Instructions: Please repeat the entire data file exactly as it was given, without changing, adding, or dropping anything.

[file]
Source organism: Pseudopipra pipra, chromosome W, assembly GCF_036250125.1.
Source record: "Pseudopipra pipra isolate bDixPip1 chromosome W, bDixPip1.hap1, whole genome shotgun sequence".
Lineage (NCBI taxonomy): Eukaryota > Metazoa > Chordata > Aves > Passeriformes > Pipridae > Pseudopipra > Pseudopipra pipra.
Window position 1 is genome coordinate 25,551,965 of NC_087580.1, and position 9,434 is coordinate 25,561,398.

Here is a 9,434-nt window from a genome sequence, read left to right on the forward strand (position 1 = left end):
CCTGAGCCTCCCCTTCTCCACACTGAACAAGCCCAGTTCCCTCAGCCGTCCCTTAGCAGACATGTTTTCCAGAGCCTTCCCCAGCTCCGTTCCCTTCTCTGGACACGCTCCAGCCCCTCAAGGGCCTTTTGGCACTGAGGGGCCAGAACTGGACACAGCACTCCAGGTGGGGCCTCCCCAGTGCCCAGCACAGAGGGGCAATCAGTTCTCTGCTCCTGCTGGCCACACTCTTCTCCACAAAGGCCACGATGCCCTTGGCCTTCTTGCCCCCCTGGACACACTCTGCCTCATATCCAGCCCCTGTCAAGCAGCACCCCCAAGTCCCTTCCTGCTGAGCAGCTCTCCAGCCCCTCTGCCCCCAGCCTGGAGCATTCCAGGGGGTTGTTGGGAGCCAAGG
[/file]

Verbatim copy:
Source organism: Pseudopipra pipra, chromosome W, assembly GCF_036250125.1.
Source record: "Pseudopipra pipra isolate bDixPip1 chromosome W, bDixPip1.hap1, whole genome shotgun sequence".
Lineage (NCBI taxonomy): Eukaryota > Metazoa > Chordata > Aves > Passeriformes > Pipridae > Pseudopipra > Pseudopipra pipra.
Window position 1 is genome coordinate 25,551,965 of NC_087580.1, and position 9,434 is coordinate 25,561,398.

Here is a 9,434-nt window from a genome sequence, read left to right on the forward strand (position 1 = left end):
CCTGAGCCTCCCCTTCTCCACACTGAACAAGCCCAGTTCCCTCAGCCGTCCCTTAGCAGACATGTTTTCCAGAGCCTTCCCCAGCTCCGTTCCCTTCTCTGGACACGCTCCAGCCCCTCAAGGGCCTTTTGGCACTGAGGGGCCAGAACTGGACACAGCACTCCAGGTGGGGCCTCCCCAGTGCCCAGCACAGAGGGGCAATCAGTTCTCTGCTCCTGCTGGCCACACTCTTCTCCACAAAGGCCACGATGCCCTTGGCCTTCTTGCCCCCCTGGACACACTCTGCCTCATATCCAGCCCCTGTCAAGCAGCACCCCCAAGTCCCTTCCTGCTGAGCAGCTCTCCAGCCCCTCTGCCCCCAGCCTGGAGCATTCCAGGGGGTTGTTGGGAGCCAAGG